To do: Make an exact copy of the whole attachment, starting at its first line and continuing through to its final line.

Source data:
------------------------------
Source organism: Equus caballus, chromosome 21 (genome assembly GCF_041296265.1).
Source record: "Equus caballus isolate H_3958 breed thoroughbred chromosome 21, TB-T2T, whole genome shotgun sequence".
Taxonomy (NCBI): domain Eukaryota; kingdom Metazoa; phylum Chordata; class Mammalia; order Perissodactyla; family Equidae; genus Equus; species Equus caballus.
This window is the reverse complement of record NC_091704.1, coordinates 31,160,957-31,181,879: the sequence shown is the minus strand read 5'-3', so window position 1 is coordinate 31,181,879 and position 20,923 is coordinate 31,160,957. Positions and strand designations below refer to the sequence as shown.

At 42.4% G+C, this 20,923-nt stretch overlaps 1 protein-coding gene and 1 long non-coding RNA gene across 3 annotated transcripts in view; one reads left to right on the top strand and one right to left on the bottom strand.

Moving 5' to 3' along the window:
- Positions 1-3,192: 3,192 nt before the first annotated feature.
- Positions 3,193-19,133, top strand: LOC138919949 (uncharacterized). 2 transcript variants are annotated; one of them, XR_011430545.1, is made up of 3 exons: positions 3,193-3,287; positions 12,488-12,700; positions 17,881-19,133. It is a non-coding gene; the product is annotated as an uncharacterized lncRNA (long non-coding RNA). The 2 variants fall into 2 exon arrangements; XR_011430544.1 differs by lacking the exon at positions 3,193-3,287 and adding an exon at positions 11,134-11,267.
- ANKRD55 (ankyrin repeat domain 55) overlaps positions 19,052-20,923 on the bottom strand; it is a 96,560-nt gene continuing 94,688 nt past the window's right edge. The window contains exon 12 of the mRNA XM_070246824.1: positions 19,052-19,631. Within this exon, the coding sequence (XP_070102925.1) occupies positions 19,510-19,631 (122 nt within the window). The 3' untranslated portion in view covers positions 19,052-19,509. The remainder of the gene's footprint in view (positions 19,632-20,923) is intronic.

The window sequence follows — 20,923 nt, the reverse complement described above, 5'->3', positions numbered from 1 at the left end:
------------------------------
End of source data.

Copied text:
Source organism: Equus caballus, chromosome 21 (genome assembly GCF_041296265.1).
Source record: "Equus caballus isolate H_3958 breed thoroughbred chromosome 21, TB-T2T, whole genome shotgun sequence".
Taxonomy (NCBI): domain Eukaryota; kingdom Metazoa; phylum Chordata; class Mammalia; order Perissodactyla; family Equidae; genus Equus; species Equus caballus.
This window is the reverse complement of record NC_091704.1, coordinates 31,160,957-31,181,879: the sequence shown is the minus strand read 5'-3', so window position 1 is coordinate 31,181,879 and position 20,923 is coordinate 31,160,957. Positions and strand designations below refer to the sequence as shown.

At 42.4% G+C, this 20,923-nt stretch overlaps 1 protein-coding gene and 1 long non-coding RNA gene across 3 annotated transcripts in view; one reads left to right on the top strand and one right to left on the bottom strand.

Moving 5' to 3' along the window:
- Positions 1-3,192: 3,192 nt before the first annotated feature.
- Positions 3,193-19,133, top strand: LOC138919949 (uncharacterized). 2 transcript variants are annotated; one of them, XR_011430545.1, is made up of 3 exons: positions 3,193-3,287; positions 12,488-12,700; positions 17,881-19,133. It is a non-coding gene; the product is annotated as an uncharacterized lncRNA (long non-coding RNA). The 2 variants fall into 2 exon arrangements; XR_011430544.1 differs by lacking the exon at positions 3,193-3,287 and adding an exon at positions 11,134-11,267.
- ANKRD55 (ankyrin repeat domain 55) overlaps positions 19,052-20,923 on the bottom strand; it is a 96,560-nt gene continuing 94,688 nt past the window's right edge. The window contains exon 12 of the mRNA XM_070246824.1: positions 19,052-19,631. Within this exon, the coding sequence (XP_070102925.1) occupies positions 19,510-19,631 (122 nt within the window). The 3' untranslated portion in view covers positions 19,052-19,509. The remainder of the gene's footprint in view (positions 19,632-20,923) is intronic.

The window sequence follows — 20,923 nt, the reverse complement described above, 5'->3', positions numbered from 1 at the left end: